Sunday, June 15, 2008

Alaska salmon may bear scars of global warming

Kenneth R. Weiss in the Los Angeles Times: …More Alaskan salmon caught here end up in the dog pot these days, their orange-pink flesh fouled by disease that scientists have correlated with warmer water in the Yukon River. The sorting of winners and losers at Moore's riverbank fish camp illustrates what scientists have been predicting will accompany global warming: Cold-temperature barriers are giving way, allowing parasites, bacteria and other disease-spreading organisms to move toward higher latitudes.

"Climate change isn't going to increase infectious diseases but change the disease landscape," said marine ecologist Kevin D. Lafferty, who studies parasites for the U.S. Geological Survey. "And some of these surprises are not going to be pretty."

The emergence of disease in Alaska's most prized salmon has come as a shock to fishermen and fisheries managers. Alaskan wild salmon has been an uncommon success story among over-exploited fisheries, with healthy runs and robust catches that fetch ever higher prices at fish markets and high-end restaurants in Los Angeles, New York, Tokyo and London…..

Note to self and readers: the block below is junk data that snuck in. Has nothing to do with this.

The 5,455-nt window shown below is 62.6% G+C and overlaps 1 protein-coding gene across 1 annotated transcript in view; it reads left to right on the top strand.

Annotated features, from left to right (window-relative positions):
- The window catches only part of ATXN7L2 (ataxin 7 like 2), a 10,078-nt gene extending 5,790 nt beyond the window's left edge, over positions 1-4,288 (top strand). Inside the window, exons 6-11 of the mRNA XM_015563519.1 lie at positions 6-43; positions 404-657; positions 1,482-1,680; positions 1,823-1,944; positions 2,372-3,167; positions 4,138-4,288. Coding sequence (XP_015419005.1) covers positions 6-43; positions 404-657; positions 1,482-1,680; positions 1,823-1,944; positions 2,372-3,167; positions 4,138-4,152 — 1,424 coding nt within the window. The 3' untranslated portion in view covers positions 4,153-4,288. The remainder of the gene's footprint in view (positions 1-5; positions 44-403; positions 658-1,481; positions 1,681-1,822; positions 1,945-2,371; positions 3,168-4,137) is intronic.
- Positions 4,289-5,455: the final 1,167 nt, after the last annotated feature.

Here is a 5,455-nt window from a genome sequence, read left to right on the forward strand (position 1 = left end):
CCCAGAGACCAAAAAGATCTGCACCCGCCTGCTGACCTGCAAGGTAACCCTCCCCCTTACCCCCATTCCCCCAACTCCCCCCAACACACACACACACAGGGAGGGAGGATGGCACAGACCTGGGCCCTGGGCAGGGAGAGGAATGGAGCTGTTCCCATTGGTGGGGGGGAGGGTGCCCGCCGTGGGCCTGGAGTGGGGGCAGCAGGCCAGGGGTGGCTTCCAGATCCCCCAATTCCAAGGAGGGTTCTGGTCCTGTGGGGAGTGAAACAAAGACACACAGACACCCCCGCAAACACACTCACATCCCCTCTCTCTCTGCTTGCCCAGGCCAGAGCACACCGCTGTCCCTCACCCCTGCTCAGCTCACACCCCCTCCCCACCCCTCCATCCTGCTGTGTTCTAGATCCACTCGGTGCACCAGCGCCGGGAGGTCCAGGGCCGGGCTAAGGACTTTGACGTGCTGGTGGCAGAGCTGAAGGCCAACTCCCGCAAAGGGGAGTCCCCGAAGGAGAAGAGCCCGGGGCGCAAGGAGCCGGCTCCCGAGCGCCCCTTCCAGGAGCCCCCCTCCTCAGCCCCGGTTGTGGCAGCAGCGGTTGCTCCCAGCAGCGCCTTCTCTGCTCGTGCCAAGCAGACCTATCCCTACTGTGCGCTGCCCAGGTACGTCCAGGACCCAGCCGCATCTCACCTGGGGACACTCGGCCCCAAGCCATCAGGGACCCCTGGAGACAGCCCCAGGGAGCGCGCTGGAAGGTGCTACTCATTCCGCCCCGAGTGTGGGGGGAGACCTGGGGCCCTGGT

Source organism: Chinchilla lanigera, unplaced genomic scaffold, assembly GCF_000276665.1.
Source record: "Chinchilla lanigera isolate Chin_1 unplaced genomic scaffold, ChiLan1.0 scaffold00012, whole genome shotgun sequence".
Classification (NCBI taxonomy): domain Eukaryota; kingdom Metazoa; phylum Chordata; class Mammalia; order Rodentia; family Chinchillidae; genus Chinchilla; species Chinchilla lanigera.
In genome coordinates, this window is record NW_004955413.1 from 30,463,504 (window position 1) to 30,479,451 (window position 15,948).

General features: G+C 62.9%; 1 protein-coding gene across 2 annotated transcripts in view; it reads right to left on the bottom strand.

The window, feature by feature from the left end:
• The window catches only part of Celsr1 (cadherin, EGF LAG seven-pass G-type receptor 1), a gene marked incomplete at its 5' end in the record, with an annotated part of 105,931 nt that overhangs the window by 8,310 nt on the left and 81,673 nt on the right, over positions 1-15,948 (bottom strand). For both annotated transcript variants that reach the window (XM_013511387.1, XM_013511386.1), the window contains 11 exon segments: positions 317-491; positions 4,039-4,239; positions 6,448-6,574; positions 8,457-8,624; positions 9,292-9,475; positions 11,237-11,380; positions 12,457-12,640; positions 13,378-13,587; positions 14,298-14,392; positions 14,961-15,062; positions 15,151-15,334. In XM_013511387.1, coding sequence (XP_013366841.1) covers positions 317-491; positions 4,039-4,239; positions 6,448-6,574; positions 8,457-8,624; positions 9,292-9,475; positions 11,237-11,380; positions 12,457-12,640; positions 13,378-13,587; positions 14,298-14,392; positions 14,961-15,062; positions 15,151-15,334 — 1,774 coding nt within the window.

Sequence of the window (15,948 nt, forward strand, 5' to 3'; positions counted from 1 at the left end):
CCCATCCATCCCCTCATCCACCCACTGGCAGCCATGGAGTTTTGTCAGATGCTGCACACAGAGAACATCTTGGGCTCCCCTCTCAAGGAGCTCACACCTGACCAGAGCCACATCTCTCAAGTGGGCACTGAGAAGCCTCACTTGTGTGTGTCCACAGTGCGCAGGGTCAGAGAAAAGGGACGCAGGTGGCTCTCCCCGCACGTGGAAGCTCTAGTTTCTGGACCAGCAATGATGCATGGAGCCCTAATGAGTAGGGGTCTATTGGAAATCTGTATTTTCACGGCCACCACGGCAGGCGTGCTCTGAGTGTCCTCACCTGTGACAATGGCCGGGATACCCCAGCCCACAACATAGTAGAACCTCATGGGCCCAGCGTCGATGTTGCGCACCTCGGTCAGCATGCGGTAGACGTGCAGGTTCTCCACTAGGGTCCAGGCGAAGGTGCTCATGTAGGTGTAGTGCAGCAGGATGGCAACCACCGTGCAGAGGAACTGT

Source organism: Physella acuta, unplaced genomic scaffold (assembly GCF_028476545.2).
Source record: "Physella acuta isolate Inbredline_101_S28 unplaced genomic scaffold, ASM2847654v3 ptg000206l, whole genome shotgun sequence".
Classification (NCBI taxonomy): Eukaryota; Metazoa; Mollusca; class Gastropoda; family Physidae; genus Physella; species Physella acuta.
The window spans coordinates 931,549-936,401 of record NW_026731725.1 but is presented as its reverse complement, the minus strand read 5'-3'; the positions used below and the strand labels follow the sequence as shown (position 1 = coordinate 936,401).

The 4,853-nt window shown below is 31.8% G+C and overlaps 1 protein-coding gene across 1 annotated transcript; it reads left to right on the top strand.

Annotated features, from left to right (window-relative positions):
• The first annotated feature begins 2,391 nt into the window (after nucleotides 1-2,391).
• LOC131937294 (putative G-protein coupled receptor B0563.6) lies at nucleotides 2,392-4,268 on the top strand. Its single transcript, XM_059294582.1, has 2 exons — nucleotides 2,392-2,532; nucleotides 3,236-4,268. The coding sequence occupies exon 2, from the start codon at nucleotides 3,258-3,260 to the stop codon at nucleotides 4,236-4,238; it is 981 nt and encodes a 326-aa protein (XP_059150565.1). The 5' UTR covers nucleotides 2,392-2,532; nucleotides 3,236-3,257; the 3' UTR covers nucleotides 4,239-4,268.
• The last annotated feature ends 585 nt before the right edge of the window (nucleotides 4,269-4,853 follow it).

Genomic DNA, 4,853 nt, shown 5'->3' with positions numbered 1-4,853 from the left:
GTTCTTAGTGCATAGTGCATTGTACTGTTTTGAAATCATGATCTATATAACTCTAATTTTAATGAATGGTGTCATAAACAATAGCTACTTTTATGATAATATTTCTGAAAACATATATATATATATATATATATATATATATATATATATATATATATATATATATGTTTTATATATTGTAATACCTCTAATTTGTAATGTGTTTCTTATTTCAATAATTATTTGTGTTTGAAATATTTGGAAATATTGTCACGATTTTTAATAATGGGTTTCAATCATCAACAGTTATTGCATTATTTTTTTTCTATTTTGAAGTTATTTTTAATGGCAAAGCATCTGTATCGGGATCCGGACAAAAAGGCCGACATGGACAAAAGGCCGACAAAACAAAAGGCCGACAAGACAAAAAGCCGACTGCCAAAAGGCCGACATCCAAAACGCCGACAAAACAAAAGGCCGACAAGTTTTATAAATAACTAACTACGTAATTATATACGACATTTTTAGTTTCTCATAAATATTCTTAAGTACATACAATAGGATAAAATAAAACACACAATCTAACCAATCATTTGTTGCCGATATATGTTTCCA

….Mary Ruckelshaus, a federal biologist with the Northwest Fisheries Science Center in Seattle, has been running climate models to peer into the future for Pacific Northwest salmon. Those models predict that salmon will become extinct without aggressive efforts to preserve the clear, cool streams needed for spawning, such as planting trees to shade streams and curtailing the amount of water siphoned off by farmers. "It's sort of a time bomb," Ruckelshaus said. "If people don't have a plan for it, it can be disastrous when it hits."

Coho salmon Based on the drawing from silver or coho salmon, adult male. In: "The Fishes of Alaska." Bulletin of the Bureau of Fisheries, Vol. XXVI, 1906. P. 360, Plate XXXI. which is at Wikimedia Commons

No comments: